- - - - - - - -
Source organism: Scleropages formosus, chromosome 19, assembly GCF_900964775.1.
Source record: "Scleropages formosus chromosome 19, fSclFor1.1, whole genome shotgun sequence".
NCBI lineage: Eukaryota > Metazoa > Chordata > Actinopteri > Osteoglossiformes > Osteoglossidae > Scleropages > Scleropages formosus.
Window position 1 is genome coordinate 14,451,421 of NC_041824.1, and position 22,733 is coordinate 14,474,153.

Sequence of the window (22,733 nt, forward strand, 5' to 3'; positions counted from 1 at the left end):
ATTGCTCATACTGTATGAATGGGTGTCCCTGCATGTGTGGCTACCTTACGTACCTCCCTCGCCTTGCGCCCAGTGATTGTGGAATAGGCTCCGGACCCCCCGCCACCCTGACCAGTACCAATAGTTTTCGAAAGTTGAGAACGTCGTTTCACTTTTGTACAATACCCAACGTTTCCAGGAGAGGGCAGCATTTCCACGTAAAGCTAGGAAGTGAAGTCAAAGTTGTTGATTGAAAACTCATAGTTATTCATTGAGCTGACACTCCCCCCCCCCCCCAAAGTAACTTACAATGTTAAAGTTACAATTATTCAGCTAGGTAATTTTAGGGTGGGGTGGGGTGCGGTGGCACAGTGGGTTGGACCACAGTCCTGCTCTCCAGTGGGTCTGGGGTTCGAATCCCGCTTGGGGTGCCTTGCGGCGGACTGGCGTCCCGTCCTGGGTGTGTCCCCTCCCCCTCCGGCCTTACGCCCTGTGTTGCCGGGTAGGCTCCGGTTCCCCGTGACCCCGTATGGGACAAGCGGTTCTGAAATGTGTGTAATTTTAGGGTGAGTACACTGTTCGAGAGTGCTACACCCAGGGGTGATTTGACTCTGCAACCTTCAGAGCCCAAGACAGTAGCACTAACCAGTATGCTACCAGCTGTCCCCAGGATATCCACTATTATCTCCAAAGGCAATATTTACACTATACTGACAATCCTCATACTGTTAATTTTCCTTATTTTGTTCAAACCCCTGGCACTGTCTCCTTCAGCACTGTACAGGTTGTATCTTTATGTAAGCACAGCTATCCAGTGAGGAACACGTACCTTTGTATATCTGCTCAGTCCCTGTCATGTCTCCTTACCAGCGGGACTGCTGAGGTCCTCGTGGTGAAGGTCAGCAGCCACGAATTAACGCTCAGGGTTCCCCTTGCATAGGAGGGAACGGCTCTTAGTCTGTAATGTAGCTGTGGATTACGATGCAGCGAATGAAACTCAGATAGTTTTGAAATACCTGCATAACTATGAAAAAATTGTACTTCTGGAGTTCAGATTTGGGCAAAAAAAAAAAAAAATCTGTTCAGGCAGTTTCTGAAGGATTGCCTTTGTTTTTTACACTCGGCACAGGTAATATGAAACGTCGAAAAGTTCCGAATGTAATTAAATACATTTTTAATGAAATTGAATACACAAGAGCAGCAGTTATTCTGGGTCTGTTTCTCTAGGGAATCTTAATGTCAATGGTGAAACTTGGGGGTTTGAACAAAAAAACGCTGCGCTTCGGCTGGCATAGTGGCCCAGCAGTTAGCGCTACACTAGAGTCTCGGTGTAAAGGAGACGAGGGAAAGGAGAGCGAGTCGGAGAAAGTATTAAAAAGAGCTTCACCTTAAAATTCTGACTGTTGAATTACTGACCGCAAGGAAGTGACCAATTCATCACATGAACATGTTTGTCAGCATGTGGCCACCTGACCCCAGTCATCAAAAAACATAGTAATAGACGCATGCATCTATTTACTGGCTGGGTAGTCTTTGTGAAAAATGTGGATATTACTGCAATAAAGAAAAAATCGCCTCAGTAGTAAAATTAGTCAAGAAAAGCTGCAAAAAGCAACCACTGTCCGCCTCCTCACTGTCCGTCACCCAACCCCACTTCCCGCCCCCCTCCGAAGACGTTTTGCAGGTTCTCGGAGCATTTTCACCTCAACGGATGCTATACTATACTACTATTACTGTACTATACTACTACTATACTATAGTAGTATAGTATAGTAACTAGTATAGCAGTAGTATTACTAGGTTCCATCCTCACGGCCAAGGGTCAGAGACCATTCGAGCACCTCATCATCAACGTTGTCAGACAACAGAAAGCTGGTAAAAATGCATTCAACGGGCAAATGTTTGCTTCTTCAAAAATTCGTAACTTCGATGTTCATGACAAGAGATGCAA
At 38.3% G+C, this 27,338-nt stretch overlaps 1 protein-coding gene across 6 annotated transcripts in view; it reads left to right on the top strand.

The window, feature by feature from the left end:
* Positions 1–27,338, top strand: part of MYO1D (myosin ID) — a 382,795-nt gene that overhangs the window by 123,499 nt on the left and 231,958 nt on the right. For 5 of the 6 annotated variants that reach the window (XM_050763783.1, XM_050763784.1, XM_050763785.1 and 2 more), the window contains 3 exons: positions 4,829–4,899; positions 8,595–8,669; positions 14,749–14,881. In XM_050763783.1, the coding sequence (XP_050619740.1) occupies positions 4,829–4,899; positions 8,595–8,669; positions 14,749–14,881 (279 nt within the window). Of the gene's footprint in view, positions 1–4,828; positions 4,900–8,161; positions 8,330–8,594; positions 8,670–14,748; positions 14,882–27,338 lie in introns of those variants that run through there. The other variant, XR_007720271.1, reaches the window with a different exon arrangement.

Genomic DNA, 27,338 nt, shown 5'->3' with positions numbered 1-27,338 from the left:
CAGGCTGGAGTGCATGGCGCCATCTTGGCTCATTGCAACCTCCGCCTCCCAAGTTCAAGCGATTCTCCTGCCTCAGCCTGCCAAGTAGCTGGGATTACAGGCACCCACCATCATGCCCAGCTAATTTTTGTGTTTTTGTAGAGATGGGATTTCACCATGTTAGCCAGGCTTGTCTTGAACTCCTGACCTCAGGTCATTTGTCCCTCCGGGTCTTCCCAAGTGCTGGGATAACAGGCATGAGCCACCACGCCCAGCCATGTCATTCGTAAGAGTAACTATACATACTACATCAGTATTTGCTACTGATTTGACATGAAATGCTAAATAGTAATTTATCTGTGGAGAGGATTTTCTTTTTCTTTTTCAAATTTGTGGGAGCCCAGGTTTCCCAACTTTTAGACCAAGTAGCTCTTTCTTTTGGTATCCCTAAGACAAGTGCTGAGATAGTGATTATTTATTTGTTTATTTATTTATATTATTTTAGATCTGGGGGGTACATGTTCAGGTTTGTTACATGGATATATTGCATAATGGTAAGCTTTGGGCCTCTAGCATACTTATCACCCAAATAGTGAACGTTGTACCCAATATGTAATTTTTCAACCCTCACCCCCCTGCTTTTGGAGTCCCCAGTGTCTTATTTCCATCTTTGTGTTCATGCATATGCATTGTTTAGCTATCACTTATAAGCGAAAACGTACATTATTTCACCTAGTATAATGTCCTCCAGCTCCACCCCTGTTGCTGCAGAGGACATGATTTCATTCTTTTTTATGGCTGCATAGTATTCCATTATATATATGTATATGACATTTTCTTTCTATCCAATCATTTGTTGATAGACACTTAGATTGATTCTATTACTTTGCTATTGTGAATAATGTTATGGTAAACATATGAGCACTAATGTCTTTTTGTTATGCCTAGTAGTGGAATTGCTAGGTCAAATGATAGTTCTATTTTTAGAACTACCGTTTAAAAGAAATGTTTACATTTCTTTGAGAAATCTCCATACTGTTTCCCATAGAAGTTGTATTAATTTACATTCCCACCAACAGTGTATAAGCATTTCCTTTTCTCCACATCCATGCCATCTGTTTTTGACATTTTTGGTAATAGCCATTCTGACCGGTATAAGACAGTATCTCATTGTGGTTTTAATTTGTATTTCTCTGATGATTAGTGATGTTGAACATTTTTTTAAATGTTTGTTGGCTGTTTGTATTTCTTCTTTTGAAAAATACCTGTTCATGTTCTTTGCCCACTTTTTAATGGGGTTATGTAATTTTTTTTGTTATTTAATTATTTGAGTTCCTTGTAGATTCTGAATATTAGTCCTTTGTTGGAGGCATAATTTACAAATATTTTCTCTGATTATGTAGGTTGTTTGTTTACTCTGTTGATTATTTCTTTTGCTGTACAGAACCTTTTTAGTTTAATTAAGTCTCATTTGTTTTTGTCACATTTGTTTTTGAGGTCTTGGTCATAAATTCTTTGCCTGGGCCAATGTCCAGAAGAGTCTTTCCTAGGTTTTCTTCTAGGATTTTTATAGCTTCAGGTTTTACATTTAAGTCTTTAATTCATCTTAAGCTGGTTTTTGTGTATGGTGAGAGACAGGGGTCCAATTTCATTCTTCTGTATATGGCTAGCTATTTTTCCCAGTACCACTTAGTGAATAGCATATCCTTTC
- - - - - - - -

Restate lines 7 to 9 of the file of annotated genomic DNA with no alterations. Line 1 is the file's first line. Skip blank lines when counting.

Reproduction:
At 38.3% G+C, this 27,338-nt stretch overlaps 1 protein-coding gene across 6 annotated transcripts in view; it reads left to right on the top strand.

The window, feature by feature from the left end:
* Positions 1–27,338, top strand: part of MYO1D (myosin ID) — a 382,795-nt gene that overhangs the window by 123,499 nt on the left and 231,958 nt on the right. For 5 of the 6 annotated variants that reach the window (XM_050763783.1, XM_050763784.1, XM_050763785.1 and 2 more), the window contains 3 exons: positions 4,829–4,899; positions 8,595–8,669; positions 14,749–14,881. In XM_050763783.1, the coding sequence (XP_050619740.1) occupies positions 4,829–4,899; positions 8,595–8,669; positions 14,749–14,881 (279 nt within the window). Of the gene's footprint in view, positions 1–4,828; positions 4,900–8,161; positions 8,330–8,594; positions 8,670–14,748; positions 14,882–27,338 lie in introns of those variants that run through there. The other variant, XR_007720271.1, reaches the window with a different exon arrangement.